We all know the classic fairy tale of the three little pigs, right? This light-hearted, yet effective retrospective will highlight processes in the team that work well and are solid (brick house), questionable or could be improved (wooden house) or simply waiting to collapse (straw house).
- 30 – 60 minutes depending on team size
- Whiteboard or flip chart paper
- Bluetac to attach flip chart to wall
- Drawn or printed images of a straw house, wooden house & brick house with a pig in each
- Print out or draw your house of straw, house of wood and house of bricks with a pig in each one. Each house will become the heading to your three retrospective board columns.
Explain to the team that houses represent the following:
The straw house symbolises ‘things that we do which are fragile and could collapse at any moment’.
The wooden house symbolises ‘thing that we do which are stable but could be improved’
The brick house represents ‘things which work well’
You can start at either end; bricks to straw or straw to bricks. The benefit of starting with brick is that the team have a chance to reflect on what is working well for them and this may trigger thinking about less stable processes. Alternatively, starting with the straw category means the team start with more negative conversations but end positively.
Decide which end of the scale you would like the team to start with and tackle each category, in turn, allowing the team sufficient time to generate ideas.
With a focus on the surfaced concerns in the wooden house and straw house columns, discuss and strive to leave with at least 1 action for each.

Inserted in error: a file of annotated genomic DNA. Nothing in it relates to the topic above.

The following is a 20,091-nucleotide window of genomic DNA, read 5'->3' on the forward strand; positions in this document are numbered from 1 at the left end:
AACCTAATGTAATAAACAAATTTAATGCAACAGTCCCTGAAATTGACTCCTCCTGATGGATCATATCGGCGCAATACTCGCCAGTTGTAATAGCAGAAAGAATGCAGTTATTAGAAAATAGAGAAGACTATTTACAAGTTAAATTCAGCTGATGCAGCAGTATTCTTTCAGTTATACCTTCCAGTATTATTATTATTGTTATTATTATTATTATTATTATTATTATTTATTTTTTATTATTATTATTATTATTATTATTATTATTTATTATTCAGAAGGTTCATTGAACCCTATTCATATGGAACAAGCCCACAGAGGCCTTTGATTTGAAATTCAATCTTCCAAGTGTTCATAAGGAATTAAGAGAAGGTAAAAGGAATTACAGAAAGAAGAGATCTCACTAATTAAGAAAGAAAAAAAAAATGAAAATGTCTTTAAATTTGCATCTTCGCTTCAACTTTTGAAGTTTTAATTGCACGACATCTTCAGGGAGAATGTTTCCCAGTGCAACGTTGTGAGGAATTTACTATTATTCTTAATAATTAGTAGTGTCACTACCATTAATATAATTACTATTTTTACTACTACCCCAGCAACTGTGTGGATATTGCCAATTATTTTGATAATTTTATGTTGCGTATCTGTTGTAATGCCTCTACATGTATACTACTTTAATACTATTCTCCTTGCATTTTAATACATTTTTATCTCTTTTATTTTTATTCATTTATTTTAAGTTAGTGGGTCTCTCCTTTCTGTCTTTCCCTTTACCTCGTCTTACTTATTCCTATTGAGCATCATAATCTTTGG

It may be useful to have an owner who will be accountable for driving the action, although the optimum outcome is for the team to own the action and place it at the top of their backlog.
Wrap up by reviewing the key themes and actions that came out of the session.
“What is within our control to change here?”
Emphasising that the actions agreed should be able to be owned and controlled by members of the team itself. Also helps focus the discussion to what is within the control of the team.
“Is there a way we can make this process a ‘brick house’ item?”
Particularly when discussing the wooden house category, it is useful to understand what is making the team place it there and not in the ‘brick house’ category.
“What is it that makes these items solid and strong?”
When dissecting the brick column, it is good to hear what is it that makes those items strong. This may help guide conversations when you move onto the wooden and straw columns.
By employing the Three Little Pigs, you will uncover the inter-team processes, technologies and ways of working with external teams that work well and those which do not. This fun ‘fairy tale’ approach will actually surface vital elements that are in place which helps the team succeed, as well as those that the team need additional support with.
Be prepared that many of the items surfaced may be caused or impacted by external teams, or management layer which the team cannot control. Whilst these conversations are useful to have and are valuable to acknowledge; the focus of the session should be on what is in the control of the team and can be changed in the following sprint.